With Sherman attacking the undefended Southern heartland, General Hood continued a spirited but illogical campaign of virtual self-destruction in mid-Tennessee. Finding General Thomas’ Union Army of the Cumberland in entrenched positions at Franklin, he immediately attacked them (30th Nov.1864), suffering 6,300 casualties that he could ill-afford. It gave the Union valuable time to regroup at Nashville, which Hood duly intended to attack. However, Thomas struck first (15th Dec.1864), with considerably larger forces and Hood, without the support of General Forrest whom he had ordered away on a raid, found his army shattered. As such, Nashville was to be seen as one of the most decisive victories of the war. Whilst Hood suffered comparatively few casualties, the morale of his men was totally broken and his army melted away, disorganised, disheartened and militarily useless. To this background, Sherman had arrived at Fort McAllister (13th Dec. 1864), threatening Savanah and finally forcing the Confederates from it by the end of the month. By early 1865, Sherman’s army was intent on joining up with the Union forces in the east and marched from Savanah to South Carolina. Here, Union forces had just taken the port of Wilmington (17 Feb.1865) and, with its capture, another desperate Confederate lifeline was cut. Their only hope lay in stubborn resistance and refusal to be beaten. General Johnston, skilfully maintaining his army’s coherency, managed to damage Sherman’s left flank at Bentonville (March 1865) but, faced by Sherman’s entire army, was forced to retire with heavy losses.
On 2nd April 1865, Union cavalry troops under General Wilson finally dislodged Forrest’s Confederates from Selma, a vital Confederacy depot in Alabama, and occupied it. The loss of their remaining foundries, supply and ammunition dumps was devastating to the Confederacy and effectively heralded the last stage of the war. After this, Southern hopes rested upon the resistance of the Petersburg-Richmond defence line in the east. When Richmond fell the next day, all hopes for survival evaporated. As expected and hoped for, the Union campaign in the west contributed greatly in wrecking the Confederate economy and social fabric. Its destructive nature, combined with the strangling of Southern morale, played a major part in the events which forced Lee’s surrender at Appomatox Courthouse on April 9th 1865. Three days later, the last major Confederate-held city (Mobile, in Alabama) was taken by Federal forces. Although the Union could finally claim victory, the war years from 1861 to 1865 had left a terrible legacy. Ironically, the day following the capture of Mobile, President Lincoln was assassinated. He was perhaps one of the most famous Union casualties of the war, the total for which stood at 110,070 killed and died of wounds. This did not include over 254,000 Union troops who died as prisoners of war or from disease. Confederate casualties were equally grim. Over 94,000 died of wounds or were killed outright, with 30,000 dying as prisoners of war and at least 70,000 dying from disease.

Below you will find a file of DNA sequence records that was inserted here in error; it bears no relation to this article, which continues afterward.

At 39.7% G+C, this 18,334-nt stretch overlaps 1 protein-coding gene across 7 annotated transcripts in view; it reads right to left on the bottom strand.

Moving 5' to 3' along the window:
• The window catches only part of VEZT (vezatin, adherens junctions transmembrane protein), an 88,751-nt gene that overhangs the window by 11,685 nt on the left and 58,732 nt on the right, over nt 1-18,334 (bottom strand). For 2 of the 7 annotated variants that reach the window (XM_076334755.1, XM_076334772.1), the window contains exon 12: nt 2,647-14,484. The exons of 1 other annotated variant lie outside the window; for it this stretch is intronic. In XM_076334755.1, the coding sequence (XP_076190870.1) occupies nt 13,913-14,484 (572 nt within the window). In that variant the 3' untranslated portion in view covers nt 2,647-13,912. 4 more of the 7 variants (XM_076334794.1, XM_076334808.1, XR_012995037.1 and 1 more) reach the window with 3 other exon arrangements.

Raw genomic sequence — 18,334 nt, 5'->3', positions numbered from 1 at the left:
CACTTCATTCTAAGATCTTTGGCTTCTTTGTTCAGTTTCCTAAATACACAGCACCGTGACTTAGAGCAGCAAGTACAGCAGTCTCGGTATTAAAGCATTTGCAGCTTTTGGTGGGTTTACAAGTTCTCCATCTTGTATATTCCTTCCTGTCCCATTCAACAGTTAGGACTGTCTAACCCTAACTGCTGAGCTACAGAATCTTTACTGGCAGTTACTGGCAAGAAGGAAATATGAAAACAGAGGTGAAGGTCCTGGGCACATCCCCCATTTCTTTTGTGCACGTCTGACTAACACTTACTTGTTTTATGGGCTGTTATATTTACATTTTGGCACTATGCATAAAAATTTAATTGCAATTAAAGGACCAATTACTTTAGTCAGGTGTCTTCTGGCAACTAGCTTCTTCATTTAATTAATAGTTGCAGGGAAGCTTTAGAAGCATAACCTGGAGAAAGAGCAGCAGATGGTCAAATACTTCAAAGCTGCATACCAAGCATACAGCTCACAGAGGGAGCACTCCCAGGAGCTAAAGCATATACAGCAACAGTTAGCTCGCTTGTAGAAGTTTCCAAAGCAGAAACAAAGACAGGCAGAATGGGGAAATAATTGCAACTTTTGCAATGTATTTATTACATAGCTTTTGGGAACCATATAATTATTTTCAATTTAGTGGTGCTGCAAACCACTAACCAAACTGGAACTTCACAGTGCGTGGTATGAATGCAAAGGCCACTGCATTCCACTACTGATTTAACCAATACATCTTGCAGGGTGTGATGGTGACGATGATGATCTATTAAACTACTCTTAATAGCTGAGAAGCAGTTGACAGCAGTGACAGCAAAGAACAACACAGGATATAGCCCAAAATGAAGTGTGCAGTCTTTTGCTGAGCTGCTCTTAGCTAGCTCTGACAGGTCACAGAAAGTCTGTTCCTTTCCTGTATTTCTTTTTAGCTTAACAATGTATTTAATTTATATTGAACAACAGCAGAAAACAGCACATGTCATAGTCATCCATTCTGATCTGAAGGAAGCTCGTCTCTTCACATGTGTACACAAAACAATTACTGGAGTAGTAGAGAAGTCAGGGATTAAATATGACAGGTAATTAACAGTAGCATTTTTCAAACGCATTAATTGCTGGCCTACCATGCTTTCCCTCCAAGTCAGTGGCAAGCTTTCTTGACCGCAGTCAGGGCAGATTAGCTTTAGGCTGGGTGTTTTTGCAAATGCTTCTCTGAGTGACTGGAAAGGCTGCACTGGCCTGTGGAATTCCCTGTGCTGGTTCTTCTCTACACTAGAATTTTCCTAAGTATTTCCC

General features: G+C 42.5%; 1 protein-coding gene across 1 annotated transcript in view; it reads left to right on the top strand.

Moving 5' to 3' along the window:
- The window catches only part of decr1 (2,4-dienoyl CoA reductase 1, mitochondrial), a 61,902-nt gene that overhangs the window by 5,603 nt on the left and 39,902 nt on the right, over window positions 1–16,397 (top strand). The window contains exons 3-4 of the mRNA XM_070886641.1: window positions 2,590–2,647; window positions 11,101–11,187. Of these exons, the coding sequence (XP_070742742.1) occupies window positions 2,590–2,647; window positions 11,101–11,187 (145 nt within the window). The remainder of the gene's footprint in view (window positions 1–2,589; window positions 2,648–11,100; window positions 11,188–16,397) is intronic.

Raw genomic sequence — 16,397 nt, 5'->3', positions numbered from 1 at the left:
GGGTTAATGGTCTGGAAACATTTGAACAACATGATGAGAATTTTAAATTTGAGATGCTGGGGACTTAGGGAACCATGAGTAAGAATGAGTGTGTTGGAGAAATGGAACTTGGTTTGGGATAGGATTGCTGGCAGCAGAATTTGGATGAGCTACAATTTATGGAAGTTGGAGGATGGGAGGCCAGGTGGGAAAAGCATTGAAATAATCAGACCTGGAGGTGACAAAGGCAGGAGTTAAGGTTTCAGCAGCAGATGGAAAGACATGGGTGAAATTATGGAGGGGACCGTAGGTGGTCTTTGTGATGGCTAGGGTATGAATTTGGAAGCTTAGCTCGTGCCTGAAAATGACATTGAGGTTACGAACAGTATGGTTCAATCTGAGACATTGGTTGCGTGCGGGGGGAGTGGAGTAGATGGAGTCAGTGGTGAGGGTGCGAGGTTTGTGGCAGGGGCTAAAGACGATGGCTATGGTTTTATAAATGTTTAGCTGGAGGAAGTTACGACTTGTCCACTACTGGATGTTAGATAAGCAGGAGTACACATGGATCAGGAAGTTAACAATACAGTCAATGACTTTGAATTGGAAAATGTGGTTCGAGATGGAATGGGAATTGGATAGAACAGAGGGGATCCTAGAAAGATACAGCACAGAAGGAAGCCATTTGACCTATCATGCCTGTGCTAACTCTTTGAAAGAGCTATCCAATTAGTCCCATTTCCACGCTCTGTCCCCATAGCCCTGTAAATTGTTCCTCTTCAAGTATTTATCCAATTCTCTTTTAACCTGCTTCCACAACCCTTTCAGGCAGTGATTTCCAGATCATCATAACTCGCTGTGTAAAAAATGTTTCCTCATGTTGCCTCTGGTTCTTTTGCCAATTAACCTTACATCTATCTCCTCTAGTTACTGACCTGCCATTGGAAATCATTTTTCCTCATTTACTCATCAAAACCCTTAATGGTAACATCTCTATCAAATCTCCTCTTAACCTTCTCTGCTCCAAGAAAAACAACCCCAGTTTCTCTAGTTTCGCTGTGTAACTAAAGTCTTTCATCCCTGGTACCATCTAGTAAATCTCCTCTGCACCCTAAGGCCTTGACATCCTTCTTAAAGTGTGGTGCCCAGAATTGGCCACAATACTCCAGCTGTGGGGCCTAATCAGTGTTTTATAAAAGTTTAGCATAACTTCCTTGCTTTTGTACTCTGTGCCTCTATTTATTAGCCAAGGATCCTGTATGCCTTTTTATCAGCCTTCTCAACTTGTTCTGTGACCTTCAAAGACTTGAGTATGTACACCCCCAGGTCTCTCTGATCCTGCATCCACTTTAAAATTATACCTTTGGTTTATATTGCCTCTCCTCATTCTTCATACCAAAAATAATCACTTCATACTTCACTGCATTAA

Recreating the western campaigns for wargames and skirmishes is both entertaining and rewarding, in its research, collecting of miniatures and use of tactics. The character of the war here had a special urgency and yet also had a uniquely ‘western’ appeal; from the ventures into New Mexico at Glorietta Pass (28th March 1862), or the raid on Independence, before Quantrill’s exploits became synonymous with the savage massacres at Lawrence or Baxter Springs. Yet, even the full-scale battles in the west had a distinctive sense of doggedness and resilience to them, from the 6th Mississippi at Shiloh, the 22nd Michigan at Lookout Mountain, or the 10th Tennessee at Chickamauga. The American Civil War is such a fascinating and compelling era of military history that it is hardly surprising it remains such a popular period for gamers. So, if you haven’t tried it already, why not raise a miniature company in Blue or Grey and follow Grant or Johnston in their battle for the west?
Suggested Further Reading
There is a mass of historiography on the American Civil War but the following works are a rough indication of some of the most useful to wargamers and researchers of the period. These are in addition to Brassey’s excellent History of Uniforms series on the Confederate Army and Union Army and the exhaustive Osprey series (by Philip Katcher) on uniforms and organisation during the war.
- Arnold, J.R. - The Armies of U.S. Grant (Arms & Armour, 1995)
- Congdon, D. (Ed.) - Combat - the Civil War (1967, Reprint 1992)
- Davis, W.C. - Fighting Men of the Civil War (London, 1999)
- Davis, W.C. - Commanders of the Civil War (London, 1999)
- Eicher, D.J. - Longest Night - a Military History of the Civil War (Pimlico, 2002)
- Eisenschiml, O. & Newman, R. - American Iliad- As Told by Those Who Lived It (1947, Reprint 1991)
- Katcher, P. - Civil War Uniforms - A Photo Guide (Arms & Armour, 1996)
- Leslie, E.E. - The Devil Knows How to Ride (New York, 1998)
- Warner, E.J. - Generals in Gray; Lives of the Confederate Commanders (Louisiana State University Press, 1959)>/b>